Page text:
starting turning around yep how it's done. It's not a it's never a straight hockey stick growth. It never is. It never will be I wish it was but it's not what
I was thinking that I books tell it's a hockey stick. I always think it's like first it goes in a wave and then goes to a hotfix upside down and then goes up or goes just waiting on it.
Dinesh, thank you so much for your time. I don't want to I don't want to take up too much of your day. I really appreciate you being on the show. I would love to give you the opportunity here. Let everyone know where they can find out more about you and of course more about incredible eats.
I'm sorry, sorry, can you repeat that?
Let everyone know where they can find out about you. Didn't give you your web, your so your website, what I do is eat stock.
Sorry, sorry, I get it to help people get to know about us. Okay, because they can visit incredibleeats.com. That's our website, incredible lead stock calm or on Amazon. But as I mentioned right now, we don't have any stock. So please be patient. I think we're early March. You stock ready. And it's much more reasonably priced. And the right packaging like it's just 50 spoons per box. We either had 100 spoons per box for foodservice or like very small boxes for retail. But we left both of them and we put a 50 box so people can buy it for birthday parties at home, or they can buy it for ice cream shops. Either way, it works both ways. So we did a lot of work to make it streamline and just deep focus on just the product and the cost of the product. And thanks a lot for the opportunity. And we really appreciate it. Yeah,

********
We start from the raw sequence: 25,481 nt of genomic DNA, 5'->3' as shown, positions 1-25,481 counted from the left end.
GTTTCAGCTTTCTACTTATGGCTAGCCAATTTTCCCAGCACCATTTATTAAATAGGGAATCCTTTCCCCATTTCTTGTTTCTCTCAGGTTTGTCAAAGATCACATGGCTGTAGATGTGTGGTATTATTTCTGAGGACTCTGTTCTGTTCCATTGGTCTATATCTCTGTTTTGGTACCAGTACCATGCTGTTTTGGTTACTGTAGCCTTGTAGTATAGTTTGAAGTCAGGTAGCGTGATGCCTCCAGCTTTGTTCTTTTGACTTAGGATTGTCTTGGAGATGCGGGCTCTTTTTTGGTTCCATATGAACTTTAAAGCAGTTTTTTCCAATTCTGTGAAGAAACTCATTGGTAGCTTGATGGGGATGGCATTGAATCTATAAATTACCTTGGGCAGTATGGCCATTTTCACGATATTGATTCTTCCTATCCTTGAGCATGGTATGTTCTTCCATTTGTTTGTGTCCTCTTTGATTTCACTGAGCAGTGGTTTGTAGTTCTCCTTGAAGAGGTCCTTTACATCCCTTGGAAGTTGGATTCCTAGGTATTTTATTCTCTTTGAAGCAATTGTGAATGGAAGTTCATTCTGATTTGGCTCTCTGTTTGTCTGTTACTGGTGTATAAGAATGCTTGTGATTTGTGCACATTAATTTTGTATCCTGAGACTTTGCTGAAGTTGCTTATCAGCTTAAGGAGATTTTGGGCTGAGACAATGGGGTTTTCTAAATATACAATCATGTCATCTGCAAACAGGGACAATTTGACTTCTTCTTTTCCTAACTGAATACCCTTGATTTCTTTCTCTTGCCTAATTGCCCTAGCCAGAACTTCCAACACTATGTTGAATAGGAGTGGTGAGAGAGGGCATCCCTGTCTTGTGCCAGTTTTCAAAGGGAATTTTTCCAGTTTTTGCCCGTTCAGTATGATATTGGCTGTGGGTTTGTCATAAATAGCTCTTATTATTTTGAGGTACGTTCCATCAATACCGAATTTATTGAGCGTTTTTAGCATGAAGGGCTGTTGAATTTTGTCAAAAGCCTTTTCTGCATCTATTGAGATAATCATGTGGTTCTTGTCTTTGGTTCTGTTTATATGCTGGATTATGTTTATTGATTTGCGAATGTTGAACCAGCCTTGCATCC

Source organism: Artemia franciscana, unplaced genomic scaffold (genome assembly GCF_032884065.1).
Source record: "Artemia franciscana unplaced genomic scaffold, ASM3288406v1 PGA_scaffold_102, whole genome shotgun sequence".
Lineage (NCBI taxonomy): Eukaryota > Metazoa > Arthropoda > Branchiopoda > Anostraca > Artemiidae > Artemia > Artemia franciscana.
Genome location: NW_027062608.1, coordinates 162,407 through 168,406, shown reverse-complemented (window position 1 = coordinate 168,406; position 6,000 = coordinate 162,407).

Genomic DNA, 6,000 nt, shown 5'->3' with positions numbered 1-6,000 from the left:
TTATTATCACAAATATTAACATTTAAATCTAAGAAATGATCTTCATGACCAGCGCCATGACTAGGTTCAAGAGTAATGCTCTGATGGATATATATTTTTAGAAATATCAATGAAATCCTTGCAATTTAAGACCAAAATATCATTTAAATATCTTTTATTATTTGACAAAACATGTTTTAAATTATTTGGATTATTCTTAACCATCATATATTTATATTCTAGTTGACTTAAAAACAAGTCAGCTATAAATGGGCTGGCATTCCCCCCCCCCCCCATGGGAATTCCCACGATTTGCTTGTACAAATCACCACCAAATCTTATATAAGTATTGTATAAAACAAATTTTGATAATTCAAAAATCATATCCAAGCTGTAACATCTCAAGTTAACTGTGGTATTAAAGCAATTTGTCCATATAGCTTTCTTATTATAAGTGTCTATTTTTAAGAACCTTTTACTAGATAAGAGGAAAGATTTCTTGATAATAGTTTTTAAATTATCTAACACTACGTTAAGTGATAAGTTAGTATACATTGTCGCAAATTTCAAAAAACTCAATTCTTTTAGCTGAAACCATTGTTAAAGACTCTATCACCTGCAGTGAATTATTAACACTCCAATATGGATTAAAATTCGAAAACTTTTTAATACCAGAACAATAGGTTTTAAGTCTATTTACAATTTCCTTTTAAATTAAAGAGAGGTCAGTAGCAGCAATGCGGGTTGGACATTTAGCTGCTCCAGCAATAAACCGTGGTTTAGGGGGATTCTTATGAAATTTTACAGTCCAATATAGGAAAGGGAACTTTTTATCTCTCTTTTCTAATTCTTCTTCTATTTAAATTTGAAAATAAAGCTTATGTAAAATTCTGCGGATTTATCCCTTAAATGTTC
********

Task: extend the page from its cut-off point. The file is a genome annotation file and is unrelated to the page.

Thanks for being on the show. To everyone who tuned in obviously thank you as well please make sure you do the usual rate review, subscribe all that fun stuff on whichever podcast platform you prefer or head over to the E comm show.com to check out all of our previous episodes, but as usual, thank you all for joining us and we'll see you all next time.